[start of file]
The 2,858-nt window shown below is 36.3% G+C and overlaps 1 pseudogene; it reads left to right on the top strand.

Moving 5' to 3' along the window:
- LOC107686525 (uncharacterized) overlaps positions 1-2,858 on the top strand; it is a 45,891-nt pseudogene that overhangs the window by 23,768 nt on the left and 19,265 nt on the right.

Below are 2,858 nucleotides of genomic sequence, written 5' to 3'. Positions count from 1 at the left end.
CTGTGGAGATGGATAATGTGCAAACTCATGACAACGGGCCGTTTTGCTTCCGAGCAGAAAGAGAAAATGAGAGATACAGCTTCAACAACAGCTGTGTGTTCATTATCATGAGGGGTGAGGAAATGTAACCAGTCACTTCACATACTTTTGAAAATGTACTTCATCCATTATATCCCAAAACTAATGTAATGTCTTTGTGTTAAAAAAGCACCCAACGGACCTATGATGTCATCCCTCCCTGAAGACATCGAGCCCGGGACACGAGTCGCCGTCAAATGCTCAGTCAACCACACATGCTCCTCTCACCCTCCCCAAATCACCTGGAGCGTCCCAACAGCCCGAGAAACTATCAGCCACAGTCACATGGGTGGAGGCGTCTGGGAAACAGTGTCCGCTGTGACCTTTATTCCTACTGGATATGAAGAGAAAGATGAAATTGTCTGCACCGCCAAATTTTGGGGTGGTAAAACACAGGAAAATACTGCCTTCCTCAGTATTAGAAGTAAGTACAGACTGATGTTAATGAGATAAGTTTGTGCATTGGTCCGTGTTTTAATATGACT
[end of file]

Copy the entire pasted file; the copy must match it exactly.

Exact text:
The 2,858-nt window shown below is 36.3% G+C and overlaps 1 pseudogene; it reads left to right on the top strand.

Moving 5' to 3' along the window:
- LOC107686525 (uncharacterized) overlaps positions 1-2,858 on the top strand; it is a 45,891-nt pseudogene that overhangs the window by 23,768 nt on the left and 19,265 nt on the right.

Below are 2,858 nucleotides of genomic sequence, written 5' to 3'. Positions count from 1 at the left end.
CTGTGGAGATGGATAATGTGCAAACTCATGACAACGGGCCGTTTTGCTTCCGAGCAGAAAGAGAAAATGAGAGATACAGCTTCAACAACAGCTGTGTGTTCATTATCATGAGGGGTGAGGAAATGTAACCAGTCACTTCACATACTTTTGAAAATGTACTTCATCCATTATATCCCAAAACTAATGTAATGTCTTTGTGTTAAAAAAGCACCCAACGGACCTATGATGTCATCCCTCCCTGAAGACATCGAGCCCGGGACACGAGTCGCCGTCAAATGCTCAGTCAACCACACATGCTCCTCTCACCCTCCCCAAATCACCTGGAGCGTCCCAACAGCCCGAGAAACTATCAGCCACAGTCACATGGGTGGAGGCGTCTGGGAAACAGTGTCCGCTGTGACCTTTATTCCTACTGGATATGAAGAGAAAGATGAAATTGTCTGCACCGCCAAATTTTGGGGTGGTAAAACACAGGAAAATACTGCCTTCCTCAGTATTAGAAGTAAGTACAGACTGATGTTAATGAGATAAGTTTGTGCATTGGTCCGTGTTTTAATATGACT